Talk:History of Math
|Thread title||Replies||Last modified|
|SOL Objectives||0||23:24, 24 November 2009|
|NCTM Standard||0||03:14, 8 November 2009|
|History Connection and Multiple Trials||0||02:28, 8 November 2009|
History Connection: After the students have completed the activity and discussed the results the teacher or students should read about Galileo and his work with the military and the trajectories of cannon balls. Galileo was able to show the military the maximum range that cannon balls would go based upon the angle of the cannon. He discovered that with an angle of 45 degrees the object would go the farthest. Students should be able to look at thier results and compare it to that of Galileo and the cannon balls.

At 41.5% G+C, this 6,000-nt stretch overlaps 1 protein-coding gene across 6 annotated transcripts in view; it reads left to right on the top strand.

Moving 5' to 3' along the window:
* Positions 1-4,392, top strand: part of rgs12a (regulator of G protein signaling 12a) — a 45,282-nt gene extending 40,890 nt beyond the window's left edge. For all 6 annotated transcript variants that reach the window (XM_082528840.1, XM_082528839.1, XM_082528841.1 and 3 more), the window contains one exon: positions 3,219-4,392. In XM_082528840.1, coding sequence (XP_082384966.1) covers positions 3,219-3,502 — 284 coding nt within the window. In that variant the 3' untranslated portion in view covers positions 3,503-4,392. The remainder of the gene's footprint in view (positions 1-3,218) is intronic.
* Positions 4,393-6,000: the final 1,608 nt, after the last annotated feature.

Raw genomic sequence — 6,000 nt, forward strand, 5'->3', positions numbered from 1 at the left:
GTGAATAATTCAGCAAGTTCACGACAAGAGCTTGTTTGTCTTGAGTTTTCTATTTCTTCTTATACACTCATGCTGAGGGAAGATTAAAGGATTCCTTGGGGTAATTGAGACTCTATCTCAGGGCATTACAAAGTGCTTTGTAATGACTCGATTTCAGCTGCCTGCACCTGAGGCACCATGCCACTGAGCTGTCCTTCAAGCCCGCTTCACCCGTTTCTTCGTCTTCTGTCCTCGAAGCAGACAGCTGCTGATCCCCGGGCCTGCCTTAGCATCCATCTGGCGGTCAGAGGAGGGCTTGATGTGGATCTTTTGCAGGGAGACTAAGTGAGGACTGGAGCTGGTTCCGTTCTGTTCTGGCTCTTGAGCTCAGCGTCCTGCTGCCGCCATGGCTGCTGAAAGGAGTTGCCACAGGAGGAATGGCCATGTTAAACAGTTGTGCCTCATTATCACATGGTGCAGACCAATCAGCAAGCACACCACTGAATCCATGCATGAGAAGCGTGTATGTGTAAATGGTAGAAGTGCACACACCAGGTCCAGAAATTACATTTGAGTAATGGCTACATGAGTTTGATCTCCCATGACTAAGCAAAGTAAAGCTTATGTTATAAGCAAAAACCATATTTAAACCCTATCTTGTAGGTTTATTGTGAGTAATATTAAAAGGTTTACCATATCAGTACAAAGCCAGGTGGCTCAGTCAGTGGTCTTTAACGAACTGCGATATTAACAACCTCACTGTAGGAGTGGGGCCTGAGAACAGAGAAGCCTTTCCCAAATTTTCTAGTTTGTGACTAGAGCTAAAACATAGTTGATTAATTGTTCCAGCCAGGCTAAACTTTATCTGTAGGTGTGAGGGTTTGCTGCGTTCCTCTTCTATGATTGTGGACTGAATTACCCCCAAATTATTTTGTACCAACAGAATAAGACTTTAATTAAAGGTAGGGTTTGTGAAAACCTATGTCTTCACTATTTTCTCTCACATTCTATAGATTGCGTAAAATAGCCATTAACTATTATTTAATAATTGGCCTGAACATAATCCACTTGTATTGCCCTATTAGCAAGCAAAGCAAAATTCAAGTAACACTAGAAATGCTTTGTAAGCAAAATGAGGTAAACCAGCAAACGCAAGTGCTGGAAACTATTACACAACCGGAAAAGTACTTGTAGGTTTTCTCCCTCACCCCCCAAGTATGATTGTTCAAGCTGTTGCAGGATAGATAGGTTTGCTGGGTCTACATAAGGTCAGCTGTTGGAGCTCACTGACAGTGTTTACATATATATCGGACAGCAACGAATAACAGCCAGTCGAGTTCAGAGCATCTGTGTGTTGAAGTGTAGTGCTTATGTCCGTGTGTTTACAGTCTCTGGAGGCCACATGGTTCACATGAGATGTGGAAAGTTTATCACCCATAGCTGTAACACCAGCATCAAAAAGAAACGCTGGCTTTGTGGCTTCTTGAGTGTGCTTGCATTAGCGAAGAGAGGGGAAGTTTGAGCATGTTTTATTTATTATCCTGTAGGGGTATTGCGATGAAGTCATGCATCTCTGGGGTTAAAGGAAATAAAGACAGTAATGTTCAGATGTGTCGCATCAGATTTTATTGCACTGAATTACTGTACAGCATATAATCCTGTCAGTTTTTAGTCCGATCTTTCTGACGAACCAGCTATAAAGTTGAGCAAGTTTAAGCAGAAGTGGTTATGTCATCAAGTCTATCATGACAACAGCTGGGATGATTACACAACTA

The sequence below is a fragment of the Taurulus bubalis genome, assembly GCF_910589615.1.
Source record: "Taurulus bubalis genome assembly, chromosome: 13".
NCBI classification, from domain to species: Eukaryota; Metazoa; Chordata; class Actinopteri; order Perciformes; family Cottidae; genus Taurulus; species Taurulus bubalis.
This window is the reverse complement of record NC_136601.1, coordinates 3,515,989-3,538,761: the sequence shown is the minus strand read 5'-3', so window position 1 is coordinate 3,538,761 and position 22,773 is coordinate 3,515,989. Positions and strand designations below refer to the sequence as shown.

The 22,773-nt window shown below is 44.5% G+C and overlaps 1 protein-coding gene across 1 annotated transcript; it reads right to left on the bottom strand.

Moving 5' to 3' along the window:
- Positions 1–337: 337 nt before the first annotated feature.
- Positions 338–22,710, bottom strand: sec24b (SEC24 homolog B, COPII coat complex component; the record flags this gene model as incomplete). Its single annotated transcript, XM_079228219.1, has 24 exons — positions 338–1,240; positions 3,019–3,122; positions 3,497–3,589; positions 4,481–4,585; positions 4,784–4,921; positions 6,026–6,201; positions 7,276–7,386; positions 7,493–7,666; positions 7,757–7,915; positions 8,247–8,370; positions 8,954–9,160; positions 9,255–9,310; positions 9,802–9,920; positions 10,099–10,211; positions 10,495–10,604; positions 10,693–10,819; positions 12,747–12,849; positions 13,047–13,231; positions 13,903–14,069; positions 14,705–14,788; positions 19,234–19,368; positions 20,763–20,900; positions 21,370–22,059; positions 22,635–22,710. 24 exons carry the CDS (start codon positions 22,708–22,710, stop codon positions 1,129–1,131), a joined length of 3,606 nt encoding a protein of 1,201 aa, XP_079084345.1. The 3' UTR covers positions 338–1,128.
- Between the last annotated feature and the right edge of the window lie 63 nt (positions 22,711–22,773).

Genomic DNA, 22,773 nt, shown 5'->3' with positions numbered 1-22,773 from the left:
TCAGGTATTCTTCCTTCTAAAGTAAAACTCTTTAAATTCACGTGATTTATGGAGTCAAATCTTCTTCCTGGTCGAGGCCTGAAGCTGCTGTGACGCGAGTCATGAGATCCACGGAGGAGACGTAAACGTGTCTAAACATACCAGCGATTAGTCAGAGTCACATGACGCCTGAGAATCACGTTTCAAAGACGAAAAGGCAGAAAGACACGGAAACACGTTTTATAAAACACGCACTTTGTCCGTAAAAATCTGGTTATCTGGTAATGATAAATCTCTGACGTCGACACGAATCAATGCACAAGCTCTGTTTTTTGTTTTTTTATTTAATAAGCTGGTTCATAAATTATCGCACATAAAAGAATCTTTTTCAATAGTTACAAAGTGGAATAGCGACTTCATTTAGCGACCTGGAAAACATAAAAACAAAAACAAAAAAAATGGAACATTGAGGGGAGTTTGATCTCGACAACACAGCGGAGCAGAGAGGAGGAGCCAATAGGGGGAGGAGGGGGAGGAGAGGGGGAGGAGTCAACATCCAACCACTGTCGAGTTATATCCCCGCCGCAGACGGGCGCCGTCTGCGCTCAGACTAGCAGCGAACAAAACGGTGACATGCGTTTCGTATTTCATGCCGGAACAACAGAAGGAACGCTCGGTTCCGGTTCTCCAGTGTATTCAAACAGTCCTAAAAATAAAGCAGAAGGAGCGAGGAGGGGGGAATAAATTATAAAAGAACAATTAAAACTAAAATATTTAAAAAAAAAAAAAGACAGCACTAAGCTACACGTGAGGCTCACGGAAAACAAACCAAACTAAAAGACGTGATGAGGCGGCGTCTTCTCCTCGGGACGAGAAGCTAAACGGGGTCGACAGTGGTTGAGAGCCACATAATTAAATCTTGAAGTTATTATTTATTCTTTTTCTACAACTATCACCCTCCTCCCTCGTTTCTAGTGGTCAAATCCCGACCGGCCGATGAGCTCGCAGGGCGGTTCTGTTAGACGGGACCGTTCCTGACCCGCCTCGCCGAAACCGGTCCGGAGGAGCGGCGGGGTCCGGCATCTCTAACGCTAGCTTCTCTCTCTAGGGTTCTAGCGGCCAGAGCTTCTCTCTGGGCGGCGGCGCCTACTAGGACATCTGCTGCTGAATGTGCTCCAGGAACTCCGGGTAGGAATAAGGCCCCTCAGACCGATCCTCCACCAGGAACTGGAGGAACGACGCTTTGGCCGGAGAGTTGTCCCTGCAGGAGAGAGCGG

A brief summary of Galileo's work with maximum trajectory can be found in the following book:
Marty Lewinter and William Widulski. The Saga of Mathematics A Brief History. Prentice Hall, Inc., Upper Saddle River, New Jersey, 2002 pg.142.
Multiple Trials: In order for there to be consistency with the results I think that there should be multiple trials for each angle that the object is launched from so that the results can be more accurate.